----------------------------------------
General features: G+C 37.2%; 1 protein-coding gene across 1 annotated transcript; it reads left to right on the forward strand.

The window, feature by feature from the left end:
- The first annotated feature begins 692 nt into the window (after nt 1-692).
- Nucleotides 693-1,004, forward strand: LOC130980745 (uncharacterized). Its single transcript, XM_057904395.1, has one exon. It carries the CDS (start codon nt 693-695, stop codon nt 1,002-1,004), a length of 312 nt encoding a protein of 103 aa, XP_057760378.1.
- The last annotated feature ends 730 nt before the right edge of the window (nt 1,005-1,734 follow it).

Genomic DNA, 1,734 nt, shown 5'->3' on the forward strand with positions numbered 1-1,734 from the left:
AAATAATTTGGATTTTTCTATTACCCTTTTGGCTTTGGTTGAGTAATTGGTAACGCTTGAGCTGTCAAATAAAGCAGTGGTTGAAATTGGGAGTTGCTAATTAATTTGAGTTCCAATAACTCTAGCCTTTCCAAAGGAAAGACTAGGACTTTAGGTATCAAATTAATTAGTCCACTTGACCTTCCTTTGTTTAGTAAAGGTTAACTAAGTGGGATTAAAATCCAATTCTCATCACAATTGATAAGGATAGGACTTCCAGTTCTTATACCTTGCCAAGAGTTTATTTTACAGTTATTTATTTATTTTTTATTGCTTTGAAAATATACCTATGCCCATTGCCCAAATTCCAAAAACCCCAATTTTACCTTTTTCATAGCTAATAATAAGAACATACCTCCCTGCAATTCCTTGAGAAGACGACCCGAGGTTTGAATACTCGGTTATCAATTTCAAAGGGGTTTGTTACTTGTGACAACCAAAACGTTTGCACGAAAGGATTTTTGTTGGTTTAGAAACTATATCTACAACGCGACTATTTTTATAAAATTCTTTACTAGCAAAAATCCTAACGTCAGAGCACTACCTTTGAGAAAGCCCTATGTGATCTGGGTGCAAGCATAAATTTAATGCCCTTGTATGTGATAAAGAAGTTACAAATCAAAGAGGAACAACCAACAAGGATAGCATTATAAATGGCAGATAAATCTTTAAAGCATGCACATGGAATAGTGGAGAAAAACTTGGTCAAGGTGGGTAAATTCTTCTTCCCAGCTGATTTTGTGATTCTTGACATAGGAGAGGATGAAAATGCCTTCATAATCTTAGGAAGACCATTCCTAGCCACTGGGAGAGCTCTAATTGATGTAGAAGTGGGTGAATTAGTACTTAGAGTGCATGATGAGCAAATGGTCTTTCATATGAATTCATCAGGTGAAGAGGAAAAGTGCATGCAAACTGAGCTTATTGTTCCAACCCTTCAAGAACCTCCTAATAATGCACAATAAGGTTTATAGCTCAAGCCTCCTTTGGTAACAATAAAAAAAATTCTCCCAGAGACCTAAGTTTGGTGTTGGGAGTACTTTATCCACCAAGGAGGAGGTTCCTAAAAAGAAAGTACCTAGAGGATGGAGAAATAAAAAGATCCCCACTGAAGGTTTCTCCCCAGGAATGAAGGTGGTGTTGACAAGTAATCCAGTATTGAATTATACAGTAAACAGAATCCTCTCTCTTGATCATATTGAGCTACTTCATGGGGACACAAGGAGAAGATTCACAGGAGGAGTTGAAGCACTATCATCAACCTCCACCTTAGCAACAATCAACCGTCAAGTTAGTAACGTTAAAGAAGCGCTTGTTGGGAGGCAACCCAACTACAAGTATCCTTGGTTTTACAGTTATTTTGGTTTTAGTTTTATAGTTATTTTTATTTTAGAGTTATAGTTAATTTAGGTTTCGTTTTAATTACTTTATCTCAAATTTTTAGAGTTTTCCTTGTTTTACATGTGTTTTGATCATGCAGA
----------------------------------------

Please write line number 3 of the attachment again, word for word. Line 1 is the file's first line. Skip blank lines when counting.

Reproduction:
- The first annotated feature begins 692 nt into the window (after nt 1-692).